Well – it was an experience! Richard
Barham took us on a photographic Norfolk Grand
Tour of I don’t know how many churches and of
an even greater number of memorials.
Memorials, large and small, to lives
that at least their successors thought were worthy of
permanent and, in older times especially, prominent
recognition. The picture to the right shows cherubs from
physician Sir Edmond Newdigate's tomb in Holt
(1779). My memories of the talk are less
permanent than the monuments, so I apologise to
those of you who know far more than do I.
We started with the priests, because
until the 1300s they were the only people allowed to be
buried in church. Their memorials are usually in the
form of coffin slabs, variously ornate but generally
simple, and frequently set into the church floor. Major
trips hazards they can sometimes be especially as some
ornately carved slabs remain set into the aisle. In
general priests’ memorials do not include the name of
the priest – a sign of modesty?
During the 1300s non-clerical
monuments began to appear, generally knights in armour
or Lords of the Manor, reclining next to their wives –
the sort of thing most of us have seen. Over the years
styles changed, from rigid flat on the back to rather
more elegant poses – elegant, but not always looking
comfortable, awkwardly propped on an elbow.
There are common themes, many morbid
and including a preponderance of skulls and even
shroud-wrapped skeletons. Whole families of children
appear on some monuments, presumably mourning the loss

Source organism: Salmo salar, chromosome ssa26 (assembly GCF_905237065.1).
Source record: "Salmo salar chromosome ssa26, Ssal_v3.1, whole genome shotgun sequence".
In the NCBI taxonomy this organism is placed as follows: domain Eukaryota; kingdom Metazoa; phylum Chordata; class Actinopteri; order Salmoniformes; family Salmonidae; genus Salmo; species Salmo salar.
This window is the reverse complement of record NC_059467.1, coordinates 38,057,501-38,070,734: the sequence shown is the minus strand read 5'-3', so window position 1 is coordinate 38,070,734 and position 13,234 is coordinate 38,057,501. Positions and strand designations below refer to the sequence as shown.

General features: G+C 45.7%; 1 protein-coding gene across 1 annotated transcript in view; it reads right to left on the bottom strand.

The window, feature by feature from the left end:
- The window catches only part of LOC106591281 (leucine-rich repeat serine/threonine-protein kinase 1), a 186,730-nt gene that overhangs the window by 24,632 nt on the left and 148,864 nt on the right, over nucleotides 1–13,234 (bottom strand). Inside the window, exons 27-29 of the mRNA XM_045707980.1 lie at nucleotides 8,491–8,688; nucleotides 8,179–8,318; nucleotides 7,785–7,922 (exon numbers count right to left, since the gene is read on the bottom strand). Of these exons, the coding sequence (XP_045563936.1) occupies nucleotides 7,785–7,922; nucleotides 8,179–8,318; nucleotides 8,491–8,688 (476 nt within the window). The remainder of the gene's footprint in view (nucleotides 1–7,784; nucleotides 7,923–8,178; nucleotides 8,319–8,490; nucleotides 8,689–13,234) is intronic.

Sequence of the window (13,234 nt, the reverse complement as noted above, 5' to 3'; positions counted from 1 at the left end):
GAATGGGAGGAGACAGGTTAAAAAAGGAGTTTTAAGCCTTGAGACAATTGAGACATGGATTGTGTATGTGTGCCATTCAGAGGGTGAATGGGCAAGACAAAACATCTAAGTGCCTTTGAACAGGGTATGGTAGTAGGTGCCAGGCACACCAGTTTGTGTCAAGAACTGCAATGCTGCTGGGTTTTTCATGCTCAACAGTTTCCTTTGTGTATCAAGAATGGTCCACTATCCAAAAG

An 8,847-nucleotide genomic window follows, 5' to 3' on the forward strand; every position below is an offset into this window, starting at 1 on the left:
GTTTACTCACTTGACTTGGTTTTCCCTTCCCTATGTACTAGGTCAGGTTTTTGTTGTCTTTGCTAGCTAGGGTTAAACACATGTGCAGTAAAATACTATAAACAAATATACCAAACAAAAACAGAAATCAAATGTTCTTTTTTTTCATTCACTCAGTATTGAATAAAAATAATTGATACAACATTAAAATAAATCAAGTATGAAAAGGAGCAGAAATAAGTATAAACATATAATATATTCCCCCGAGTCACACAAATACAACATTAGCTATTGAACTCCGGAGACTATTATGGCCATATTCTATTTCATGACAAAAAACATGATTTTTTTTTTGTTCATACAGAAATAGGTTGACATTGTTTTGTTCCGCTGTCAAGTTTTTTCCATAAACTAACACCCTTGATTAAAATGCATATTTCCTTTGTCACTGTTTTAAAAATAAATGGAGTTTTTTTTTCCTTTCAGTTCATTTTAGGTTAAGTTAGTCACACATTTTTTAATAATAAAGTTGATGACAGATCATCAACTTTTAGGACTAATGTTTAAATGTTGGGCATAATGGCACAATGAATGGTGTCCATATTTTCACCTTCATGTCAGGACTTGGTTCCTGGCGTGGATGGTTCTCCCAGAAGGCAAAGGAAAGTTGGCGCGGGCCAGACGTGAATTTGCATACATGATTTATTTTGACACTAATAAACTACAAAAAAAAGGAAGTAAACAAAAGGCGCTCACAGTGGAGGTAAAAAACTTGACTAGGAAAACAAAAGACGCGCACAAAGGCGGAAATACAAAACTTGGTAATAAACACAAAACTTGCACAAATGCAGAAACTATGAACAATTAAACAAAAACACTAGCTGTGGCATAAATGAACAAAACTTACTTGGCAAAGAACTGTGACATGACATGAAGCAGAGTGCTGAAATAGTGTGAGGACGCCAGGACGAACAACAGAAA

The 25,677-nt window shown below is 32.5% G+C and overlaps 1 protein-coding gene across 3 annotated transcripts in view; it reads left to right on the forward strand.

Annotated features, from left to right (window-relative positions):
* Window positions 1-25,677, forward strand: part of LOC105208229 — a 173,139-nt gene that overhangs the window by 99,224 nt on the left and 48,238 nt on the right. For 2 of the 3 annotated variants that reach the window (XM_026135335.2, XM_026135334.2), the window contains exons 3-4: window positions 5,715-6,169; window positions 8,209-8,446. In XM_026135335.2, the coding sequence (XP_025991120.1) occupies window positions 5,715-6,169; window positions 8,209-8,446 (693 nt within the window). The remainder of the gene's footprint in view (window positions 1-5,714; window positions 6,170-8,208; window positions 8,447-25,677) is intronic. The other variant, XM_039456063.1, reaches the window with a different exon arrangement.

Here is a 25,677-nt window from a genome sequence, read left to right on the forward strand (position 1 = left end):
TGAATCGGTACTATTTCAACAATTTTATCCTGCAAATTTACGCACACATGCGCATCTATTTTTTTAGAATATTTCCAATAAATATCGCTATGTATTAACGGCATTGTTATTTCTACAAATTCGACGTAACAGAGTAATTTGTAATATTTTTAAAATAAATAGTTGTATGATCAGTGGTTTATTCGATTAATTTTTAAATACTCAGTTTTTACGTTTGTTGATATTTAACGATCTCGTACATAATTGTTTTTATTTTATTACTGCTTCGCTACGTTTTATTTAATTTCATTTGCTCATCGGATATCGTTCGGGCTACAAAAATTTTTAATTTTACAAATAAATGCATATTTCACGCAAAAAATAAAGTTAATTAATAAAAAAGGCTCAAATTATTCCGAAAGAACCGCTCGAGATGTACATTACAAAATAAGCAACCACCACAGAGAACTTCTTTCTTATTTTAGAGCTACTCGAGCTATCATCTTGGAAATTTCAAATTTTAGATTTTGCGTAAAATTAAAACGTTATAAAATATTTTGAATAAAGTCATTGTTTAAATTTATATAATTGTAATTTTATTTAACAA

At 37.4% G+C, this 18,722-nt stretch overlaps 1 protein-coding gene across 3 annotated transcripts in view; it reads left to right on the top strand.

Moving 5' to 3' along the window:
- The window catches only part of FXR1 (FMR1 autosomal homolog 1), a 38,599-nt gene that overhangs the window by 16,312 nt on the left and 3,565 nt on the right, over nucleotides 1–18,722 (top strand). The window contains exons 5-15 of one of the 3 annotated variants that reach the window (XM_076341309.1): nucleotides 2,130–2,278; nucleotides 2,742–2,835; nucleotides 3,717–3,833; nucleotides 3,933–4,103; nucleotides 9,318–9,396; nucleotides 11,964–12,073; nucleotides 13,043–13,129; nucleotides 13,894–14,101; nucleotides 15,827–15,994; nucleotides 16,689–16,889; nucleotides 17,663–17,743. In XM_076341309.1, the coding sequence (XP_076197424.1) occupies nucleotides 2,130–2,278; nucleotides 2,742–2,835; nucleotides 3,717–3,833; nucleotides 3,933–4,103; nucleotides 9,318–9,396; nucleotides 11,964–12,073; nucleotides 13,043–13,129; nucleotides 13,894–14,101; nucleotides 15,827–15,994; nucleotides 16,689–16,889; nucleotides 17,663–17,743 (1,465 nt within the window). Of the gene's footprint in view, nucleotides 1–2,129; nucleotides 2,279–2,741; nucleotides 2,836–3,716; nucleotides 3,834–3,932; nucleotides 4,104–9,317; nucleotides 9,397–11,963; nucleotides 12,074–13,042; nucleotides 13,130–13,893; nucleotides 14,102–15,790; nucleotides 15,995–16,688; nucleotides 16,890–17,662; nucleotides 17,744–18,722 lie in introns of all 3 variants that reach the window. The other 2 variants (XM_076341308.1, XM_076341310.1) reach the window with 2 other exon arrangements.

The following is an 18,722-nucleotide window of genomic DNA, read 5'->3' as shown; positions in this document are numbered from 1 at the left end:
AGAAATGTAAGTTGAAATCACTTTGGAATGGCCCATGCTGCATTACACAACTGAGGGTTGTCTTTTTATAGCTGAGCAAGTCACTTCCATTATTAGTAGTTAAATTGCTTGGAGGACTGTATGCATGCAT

of their parent. Frequently you see hearts held in hands
and offered up to heaven.
Sadly there was competition to be
memorialised as close to the east end of the church as
possible. Chancels and communion rails were overwhelmed
by the monuments of the over-weening wealthy. Some small
churches have been virtually engulfed by large monuments
and in one case a hole had to be cut in the ceiling to
accommodate the huge stonework.
In the Tudor era memorials became
smaller and less ornate but still full of symbolism and
there was a move towards brass and towards wall plaques.
Some memorials were damaged at the Reformation and later
during the Parliamentary period. Even the less
ostentatious brass versions have been attacked – but
brass is a material of some value!
Many memorials are notable works of
art, sculpted usually in stone but also in a range of
other materials including wood and alabaster. In some
cases, no expense was spared. I forget where, but
somewhere in Norfolk is a huge monument designed and
created by a sculptor of national reputation for the
bargain price of £3,000.00 – in 1805 – work that one out
if you can.
It is hard to believe that the most
recent full-sized lying effigy was installed in 1932,
but pleasing to learn that Edward VII’s Sandringham
memorial to his mother is a model of restraint. I hope
this is it.